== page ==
Raising the SS Naramata Tug Boat
A Historic Site
The Naramata has been recognized as an historic site since 1975 and has been listed on the Canadian Register since 2006.
S.S. Naramata, a steel-hulled Canadian Pacific Railway (CPR) steam tugboat, is valued as an important reminder of the key role of the CPR in Canadian and British Columbian transportation and commerce in the first half of the twentieth century. Commissioned by the CPR on July 23, 1913 and built by Western Drydock and Shipbuilding Company, S.S. Naramata was launched on April 20, 1914. As a connection to rail and passenger services, this historic ship provided an integral link in the company’s transportation network, joining the communities around Okanagan Lake, and connecting this region to the rest of the province, Canada, and the world. S.S. Naramata is an important part of British Columbia’s history because the fruit shipment and transportation services she provided facilitated agricultural and industrial growth in the prosperous Okanagan Valley from 1914 until she was retired from service on August 29, 1967.
In 1991 the Naramata was purchased by the Kettle Valley Railway Heritage Society and the City of Penticton and moved to Penticton that same year where she remained afloat beside the Sicamous. In 1993 serious corrosion was discovered in the hull and the tug had to be lifted out of the water and beached.
In 2001, the tug was taken over by the S.S. Sicamous Restoration Society, who began cleaning and carrying out repairs. This included the removal of over three tons of coal from the hull of the vessel. In 2004, a $90,000 grant was awarded to the Society by the Western Economic Diversification Fund which allowed the society to carry out painting, and begin restoration of the pilot house, some crew cabins along with window replacements to ensure the tug remained weather tight. Since 2004 fund raising has allowed the society to maintain the tug in its present condition.
Project: Re-activate the S.S. Naramata as a floating museum
A timely B.C. Provincial Government grant has provided seed funding of $25,000 that will allow the Society to begin the process of repairing the hull and returning the tug to the lake. It is anticipated that the entire project will be completed over six phases and take approximately three years with the grand re-opening of the tug to the public in 2019/20.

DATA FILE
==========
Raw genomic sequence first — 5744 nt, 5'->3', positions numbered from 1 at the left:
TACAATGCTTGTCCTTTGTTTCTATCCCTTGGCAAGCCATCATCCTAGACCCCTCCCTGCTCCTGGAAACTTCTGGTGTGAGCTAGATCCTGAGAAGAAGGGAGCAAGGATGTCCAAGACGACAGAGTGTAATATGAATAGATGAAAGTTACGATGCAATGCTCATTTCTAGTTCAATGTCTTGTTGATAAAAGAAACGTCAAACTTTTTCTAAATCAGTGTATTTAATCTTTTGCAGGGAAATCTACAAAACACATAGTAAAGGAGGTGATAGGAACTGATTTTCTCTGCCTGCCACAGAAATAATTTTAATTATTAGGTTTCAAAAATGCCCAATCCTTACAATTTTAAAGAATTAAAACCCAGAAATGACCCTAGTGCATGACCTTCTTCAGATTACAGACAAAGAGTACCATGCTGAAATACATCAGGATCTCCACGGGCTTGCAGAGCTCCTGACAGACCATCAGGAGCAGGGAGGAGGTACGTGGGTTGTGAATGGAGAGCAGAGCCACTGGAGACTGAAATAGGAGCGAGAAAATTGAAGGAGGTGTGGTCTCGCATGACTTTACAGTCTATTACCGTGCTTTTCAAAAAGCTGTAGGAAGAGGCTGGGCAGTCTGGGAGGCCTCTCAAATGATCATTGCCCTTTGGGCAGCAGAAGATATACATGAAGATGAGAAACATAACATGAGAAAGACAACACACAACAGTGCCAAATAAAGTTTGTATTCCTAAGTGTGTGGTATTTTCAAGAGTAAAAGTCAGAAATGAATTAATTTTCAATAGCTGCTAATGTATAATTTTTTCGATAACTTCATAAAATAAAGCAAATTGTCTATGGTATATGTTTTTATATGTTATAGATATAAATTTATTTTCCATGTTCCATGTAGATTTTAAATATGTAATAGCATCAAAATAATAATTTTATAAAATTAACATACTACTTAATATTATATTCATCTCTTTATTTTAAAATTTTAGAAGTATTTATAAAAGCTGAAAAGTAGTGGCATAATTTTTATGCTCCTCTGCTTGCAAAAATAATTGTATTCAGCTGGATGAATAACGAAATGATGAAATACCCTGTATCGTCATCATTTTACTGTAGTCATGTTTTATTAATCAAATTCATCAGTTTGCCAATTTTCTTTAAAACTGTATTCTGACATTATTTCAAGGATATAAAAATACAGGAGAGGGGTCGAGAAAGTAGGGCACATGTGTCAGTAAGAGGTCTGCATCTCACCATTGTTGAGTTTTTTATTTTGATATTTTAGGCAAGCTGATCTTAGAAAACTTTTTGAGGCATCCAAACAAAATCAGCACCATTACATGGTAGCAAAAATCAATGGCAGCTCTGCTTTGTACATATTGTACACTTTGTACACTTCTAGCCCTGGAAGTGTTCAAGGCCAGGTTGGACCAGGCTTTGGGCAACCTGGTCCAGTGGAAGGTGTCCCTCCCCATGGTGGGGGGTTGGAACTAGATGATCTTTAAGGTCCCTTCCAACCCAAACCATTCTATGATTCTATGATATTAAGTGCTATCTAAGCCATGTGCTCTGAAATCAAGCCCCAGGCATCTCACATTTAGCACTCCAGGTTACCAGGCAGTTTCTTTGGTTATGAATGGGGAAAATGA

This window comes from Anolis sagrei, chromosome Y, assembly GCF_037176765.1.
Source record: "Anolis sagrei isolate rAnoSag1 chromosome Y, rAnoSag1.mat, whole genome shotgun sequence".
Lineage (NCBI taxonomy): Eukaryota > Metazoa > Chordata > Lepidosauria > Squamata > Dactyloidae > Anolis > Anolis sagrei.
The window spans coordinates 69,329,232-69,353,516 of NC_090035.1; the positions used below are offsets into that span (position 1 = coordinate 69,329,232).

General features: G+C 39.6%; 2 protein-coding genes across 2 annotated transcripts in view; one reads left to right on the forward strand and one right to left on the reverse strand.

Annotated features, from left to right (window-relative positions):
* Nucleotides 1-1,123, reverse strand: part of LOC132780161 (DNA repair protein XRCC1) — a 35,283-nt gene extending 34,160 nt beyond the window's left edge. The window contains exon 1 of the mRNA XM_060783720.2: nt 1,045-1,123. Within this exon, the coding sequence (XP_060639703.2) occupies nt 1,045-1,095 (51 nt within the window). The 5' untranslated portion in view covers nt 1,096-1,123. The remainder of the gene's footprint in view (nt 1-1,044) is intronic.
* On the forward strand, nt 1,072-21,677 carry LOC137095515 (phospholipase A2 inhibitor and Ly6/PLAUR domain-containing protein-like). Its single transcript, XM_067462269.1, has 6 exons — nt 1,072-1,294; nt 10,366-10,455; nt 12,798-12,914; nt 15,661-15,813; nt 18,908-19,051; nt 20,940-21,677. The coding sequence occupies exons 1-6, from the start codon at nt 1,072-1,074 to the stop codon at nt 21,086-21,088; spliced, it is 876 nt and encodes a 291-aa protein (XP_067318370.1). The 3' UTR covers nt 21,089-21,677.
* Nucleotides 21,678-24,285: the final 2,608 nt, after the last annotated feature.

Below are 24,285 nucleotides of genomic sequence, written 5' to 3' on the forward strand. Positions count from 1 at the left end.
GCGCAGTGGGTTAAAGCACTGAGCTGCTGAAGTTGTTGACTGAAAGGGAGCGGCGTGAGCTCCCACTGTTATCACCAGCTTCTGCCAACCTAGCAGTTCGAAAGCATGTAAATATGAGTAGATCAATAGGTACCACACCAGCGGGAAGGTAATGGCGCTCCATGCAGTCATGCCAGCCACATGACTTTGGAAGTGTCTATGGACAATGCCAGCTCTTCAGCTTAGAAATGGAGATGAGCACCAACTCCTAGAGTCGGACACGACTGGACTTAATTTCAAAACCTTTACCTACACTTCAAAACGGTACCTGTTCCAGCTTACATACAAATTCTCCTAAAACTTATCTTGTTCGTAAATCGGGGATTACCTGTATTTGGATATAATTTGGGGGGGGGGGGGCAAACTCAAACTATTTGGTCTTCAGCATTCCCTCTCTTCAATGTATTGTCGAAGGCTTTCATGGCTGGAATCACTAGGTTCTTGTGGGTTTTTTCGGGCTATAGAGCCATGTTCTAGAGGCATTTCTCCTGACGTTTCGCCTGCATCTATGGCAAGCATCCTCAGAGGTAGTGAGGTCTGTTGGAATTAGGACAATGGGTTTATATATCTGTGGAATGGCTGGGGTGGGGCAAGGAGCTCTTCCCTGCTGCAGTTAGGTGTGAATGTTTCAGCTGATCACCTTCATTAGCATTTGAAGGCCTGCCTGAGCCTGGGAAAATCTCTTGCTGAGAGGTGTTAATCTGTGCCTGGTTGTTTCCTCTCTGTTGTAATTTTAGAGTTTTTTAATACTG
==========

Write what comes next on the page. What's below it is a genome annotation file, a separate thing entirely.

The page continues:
- Carry out an inspection and testing of the hull
- Complete a report on extent of damage and necessary repair work to re-float the tug
- Develop options for carrying out repair work to the tug’s hull
- Prepare provisional budgets for each of these options.
- Confirm all engineering/regulatory requirements to re-float the tug
The completion of Phase One will provide the society with the repairs necessary to create and implement a comprehensive plan to re-float the tug, returning it to its original condition and preparation of presentation materials for the purpose of attracting additional funding to see the project through to completion.
- Select repair option
- Complete detail drawings and specifications for all work necessary to safely lift and cradle the vessel
- Prepare request for quotations (RFQ)
- Send out RFQ to companies capable of carrying out the work
- Award contract
- Complete work to lift and cradle the tug.
- Confirm Phase 4 engineering and repair costs.
- Complete detail drawings and specifications for all work necessary to carry out hull repairs.
- Prepare and send out RFQ to companies capable of carrying out the work
- Award contract
- Complete hull repairs
- Complete site selection and infrastructure planning for location of the vessel on the water
- Install necessary piles required to moor vessel
- Re-float and secure vessel to moorage
- Complete necessary shore infrastructure to allow public access (safety, access, security)
The project phases are a work in progress and scope and timing of the phases can be revised as funding becomes available. The restored Naramata will be an important addition to the marine heritage park, joining the already restored S.S. Sicamous and S.S. Okanagan stern salon along with a work in progress, Tug 6.
Join the Mailing List
News and sneak peaks will be delivered straight to your inbox 🙂